The Third District issued a terse opinion last Friday in Maria Gagliardo v. In Re The Matter of the Barnham Children. The case arises from the underlying disappearance and presumed murder of the husband-and-wife captain/crew of the “Joe Cool” charter boat which went missing after leaving Miami for the Bahamas. According to this September 2007 TIME magazine story, the owners were presumed murdered by the two men who chartered the boat. Additional information on the missing ship is here, here, and here. At least one suspect received multiple life sentences.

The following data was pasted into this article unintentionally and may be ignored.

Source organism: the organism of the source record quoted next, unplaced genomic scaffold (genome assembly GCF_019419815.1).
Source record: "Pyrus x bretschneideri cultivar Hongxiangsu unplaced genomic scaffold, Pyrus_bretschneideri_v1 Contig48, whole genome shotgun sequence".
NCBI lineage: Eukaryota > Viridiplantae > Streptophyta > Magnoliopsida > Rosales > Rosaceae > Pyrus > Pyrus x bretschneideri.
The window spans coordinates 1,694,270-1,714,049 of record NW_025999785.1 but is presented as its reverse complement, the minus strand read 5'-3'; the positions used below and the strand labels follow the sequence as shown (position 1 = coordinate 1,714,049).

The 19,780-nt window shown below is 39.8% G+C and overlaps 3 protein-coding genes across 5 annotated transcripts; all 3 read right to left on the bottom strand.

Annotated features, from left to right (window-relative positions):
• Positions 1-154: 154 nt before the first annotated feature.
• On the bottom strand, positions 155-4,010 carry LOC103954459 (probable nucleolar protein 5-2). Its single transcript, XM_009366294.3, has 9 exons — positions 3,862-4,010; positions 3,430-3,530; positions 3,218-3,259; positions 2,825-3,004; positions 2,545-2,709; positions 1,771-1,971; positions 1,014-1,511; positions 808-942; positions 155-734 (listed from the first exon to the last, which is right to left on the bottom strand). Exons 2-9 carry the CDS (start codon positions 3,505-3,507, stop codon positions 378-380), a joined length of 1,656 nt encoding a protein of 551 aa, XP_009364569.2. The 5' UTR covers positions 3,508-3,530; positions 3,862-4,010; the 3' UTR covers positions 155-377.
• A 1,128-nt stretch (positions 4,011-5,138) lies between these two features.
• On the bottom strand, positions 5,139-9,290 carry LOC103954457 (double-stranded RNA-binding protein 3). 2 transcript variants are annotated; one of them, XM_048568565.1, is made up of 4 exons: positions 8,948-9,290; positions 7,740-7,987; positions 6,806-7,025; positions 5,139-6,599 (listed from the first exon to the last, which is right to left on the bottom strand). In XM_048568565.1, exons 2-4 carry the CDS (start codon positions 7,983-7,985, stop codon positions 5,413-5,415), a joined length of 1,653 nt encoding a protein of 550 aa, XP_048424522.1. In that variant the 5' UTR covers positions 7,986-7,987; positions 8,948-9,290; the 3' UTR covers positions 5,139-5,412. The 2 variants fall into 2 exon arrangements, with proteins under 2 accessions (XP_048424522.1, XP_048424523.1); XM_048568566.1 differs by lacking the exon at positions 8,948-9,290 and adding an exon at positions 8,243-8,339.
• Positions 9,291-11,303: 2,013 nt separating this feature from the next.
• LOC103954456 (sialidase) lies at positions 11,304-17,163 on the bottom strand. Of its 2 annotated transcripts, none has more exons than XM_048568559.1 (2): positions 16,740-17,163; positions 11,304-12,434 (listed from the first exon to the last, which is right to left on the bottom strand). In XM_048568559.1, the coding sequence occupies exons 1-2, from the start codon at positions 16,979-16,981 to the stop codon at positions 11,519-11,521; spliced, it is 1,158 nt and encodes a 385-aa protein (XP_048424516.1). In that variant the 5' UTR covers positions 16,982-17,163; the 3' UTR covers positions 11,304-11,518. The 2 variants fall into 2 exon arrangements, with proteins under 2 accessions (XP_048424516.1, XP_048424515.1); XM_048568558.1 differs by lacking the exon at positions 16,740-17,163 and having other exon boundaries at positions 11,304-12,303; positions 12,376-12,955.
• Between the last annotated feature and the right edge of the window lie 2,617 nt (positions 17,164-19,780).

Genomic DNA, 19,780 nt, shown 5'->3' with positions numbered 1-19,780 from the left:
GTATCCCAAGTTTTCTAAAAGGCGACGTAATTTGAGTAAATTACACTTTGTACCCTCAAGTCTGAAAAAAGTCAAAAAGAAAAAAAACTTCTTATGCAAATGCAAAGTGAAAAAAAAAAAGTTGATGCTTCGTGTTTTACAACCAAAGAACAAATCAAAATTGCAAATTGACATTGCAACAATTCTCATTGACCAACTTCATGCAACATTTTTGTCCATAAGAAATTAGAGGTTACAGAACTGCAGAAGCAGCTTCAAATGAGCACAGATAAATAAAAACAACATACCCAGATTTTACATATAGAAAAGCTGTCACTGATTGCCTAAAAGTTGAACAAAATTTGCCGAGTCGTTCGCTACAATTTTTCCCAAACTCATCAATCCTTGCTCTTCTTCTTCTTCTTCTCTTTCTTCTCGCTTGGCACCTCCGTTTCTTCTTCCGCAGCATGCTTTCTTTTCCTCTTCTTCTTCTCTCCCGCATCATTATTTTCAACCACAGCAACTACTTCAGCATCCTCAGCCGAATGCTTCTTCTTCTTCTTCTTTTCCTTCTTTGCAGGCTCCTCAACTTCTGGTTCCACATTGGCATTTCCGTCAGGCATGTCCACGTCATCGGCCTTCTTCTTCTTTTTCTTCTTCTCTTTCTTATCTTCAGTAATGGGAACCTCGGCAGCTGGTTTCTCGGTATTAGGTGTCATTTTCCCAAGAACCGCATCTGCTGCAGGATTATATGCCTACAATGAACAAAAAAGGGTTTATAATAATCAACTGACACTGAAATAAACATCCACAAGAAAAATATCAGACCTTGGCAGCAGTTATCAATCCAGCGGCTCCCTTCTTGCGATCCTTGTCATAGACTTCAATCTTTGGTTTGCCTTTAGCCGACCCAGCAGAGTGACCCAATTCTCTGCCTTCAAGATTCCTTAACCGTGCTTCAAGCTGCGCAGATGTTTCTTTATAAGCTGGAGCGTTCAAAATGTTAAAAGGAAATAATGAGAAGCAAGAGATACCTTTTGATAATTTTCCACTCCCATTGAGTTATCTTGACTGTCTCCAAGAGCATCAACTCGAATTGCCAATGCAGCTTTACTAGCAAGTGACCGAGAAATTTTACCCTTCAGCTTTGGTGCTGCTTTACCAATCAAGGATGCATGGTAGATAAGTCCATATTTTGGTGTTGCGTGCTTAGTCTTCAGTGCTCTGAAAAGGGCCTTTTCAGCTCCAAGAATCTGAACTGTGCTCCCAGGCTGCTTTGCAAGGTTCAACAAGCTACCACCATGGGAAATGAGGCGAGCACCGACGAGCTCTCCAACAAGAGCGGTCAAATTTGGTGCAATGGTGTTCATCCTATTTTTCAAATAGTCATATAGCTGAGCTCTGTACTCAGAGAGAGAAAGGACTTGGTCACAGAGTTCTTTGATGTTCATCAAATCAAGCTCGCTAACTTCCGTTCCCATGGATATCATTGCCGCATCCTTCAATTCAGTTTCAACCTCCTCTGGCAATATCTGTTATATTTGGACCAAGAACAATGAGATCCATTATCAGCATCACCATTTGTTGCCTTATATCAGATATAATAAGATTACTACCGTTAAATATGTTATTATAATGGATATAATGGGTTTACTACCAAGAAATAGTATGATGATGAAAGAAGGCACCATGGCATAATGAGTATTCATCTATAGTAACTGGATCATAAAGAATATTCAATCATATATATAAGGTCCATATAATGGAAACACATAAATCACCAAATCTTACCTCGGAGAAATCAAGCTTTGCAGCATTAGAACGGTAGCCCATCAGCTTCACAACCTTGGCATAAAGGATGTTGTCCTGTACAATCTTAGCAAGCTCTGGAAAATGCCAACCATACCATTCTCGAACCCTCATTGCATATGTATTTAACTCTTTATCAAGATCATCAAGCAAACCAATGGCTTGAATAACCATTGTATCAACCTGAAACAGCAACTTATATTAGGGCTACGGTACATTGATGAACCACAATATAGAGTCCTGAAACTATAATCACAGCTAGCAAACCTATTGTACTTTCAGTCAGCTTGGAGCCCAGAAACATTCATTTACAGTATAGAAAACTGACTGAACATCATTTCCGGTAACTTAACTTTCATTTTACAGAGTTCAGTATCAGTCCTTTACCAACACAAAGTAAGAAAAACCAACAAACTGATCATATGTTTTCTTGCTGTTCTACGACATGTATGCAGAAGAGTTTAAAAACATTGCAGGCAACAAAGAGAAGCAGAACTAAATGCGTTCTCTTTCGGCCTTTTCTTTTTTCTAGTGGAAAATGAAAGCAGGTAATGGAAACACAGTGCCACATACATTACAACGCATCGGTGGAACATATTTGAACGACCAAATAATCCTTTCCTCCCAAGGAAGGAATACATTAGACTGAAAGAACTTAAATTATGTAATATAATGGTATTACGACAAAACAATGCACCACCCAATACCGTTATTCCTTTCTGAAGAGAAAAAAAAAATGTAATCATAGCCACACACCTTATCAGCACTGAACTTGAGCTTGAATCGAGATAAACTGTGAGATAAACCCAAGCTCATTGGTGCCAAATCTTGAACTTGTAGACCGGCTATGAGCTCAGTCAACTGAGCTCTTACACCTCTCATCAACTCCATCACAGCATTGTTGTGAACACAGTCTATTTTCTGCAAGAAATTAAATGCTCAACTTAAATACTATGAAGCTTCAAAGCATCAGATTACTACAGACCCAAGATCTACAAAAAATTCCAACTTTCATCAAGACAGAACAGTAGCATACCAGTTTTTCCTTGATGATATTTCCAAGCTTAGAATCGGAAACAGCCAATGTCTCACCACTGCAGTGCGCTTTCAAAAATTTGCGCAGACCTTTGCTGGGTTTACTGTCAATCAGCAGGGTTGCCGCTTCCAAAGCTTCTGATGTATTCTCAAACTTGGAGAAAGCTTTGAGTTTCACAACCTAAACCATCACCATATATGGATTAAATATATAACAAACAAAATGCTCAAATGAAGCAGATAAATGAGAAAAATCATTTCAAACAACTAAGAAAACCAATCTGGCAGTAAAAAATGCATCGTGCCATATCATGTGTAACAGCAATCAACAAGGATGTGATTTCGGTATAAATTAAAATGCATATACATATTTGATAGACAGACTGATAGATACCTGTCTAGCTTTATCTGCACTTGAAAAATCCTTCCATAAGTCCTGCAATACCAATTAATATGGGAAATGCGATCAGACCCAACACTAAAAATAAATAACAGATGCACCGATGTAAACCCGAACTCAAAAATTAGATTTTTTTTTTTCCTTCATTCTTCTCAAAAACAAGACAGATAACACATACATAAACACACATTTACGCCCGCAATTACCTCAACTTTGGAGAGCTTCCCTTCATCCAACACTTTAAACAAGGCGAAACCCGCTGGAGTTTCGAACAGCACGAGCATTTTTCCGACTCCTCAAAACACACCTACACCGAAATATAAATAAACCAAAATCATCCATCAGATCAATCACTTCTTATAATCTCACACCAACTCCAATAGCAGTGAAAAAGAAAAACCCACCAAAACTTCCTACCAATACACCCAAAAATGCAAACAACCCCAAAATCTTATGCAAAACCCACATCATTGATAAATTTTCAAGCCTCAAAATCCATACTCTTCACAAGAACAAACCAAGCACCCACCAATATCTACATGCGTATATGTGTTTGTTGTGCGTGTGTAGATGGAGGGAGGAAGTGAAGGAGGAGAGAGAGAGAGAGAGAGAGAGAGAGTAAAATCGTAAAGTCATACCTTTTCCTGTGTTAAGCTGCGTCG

But our case was not a criminal one. An aunt was appointed guardian for the children while another family member apparently informed the family (and court) that she was going to write a book about the nationally-publicized incident. The aunt was able to convince a trial judge to enter an order restricting the other family members from publishing information about the children or the family. The writer, armed now with the ACLU, appealed. The Third DCA, in a short 1-2 page opinion, held that this was a well-publicized event and that the special circumstances necessary to put prior restraints on free speech under the First Amendment do not exist here.